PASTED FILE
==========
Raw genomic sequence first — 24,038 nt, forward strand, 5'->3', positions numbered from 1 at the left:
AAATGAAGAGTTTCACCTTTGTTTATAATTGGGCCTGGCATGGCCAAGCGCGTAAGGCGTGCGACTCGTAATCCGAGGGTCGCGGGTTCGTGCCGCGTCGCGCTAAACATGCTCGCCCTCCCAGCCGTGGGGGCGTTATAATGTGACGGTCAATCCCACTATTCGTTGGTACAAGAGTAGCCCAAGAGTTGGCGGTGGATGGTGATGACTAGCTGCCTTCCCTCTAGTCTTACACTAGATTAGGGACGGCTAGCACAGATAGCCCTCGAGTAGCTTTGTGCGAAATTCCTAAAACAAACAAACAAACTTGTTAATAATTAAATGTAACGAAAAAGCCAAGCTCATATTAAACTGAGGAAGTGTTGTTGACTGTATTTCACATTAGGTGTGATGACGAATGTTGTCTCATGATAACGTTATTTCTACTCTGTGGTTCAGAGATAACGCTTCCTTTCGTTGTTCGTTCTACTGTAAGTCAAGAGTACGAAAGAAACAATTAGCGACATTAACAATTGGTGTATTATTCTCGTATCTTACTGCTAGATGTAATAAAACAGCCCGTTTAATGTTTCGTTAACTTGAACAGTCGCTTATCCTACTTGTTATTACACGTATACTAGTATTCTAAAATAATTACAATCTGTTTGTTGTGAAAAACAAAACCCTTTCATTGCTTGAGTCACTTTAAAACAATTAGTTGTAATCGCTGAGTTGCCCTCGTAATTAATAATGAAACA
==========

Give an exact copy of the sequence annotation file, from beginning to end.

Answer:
Raw genomic sequence first — 24,038 nt, forward strand, 5'->3', positions numbered from 1 at the left:
AAATGAAGAGTTTCACCTTTGTTTATAATTGGGCCTGGCATGGCCAAGCGCGTAAGGCGTGCGACTCGTAATCCGAGGGTCGCGGGTTCGTGCCGCGTCGCGCTAAACATGCTCGCCCTCCCAGCCGTGGGGGCGTTATAATGTGACGGTCAATCCCACTATTCGTTGGTACAAGAGTAGCCCAAGAGTTGGCGGTGGATGGTGATGACTAGCTGCCTTCCCTCTAGTCTTACACTAGATTAGGGACGGCTAGCACAGATAGCCCTCGAGTAGCTTTGTGCGAAATTCCTAAAACAAACAAACAAACTTGTTAATAATTAAATGTAACGAAAAAGCCAAGCTCATATTAAACTGAGGAAGTGTTGTTGACTGTATTTCACATTAGGTGTGATGACGAATGTTGTCTCATGATAACGTTATTTCTACTCTGTGGTTCAGAGATAACGCTTCCTTTCGTTGTTCGTTCTACTGTAAGTCAAGAGTACGAAAGAAACAATTAGCGACATTAACAATTGGTGTATTATTCTCGTATCTTACTGCTAGATGTAATAAAACAGCCCGTTTAATGTTTCGTTAACTTGAACAGTCGCTTATCCTACTTGTTATTACACGTATACTAGTATTCTAAAATAATTACAATCTGTTTGTTGTGAAAAACAAAACCCTTTCATTGCTTGAGTCACTTTAAAACAATTAGTTGTAATCGCTGAGTTGCCCTCGTAATTAATAATGAAACA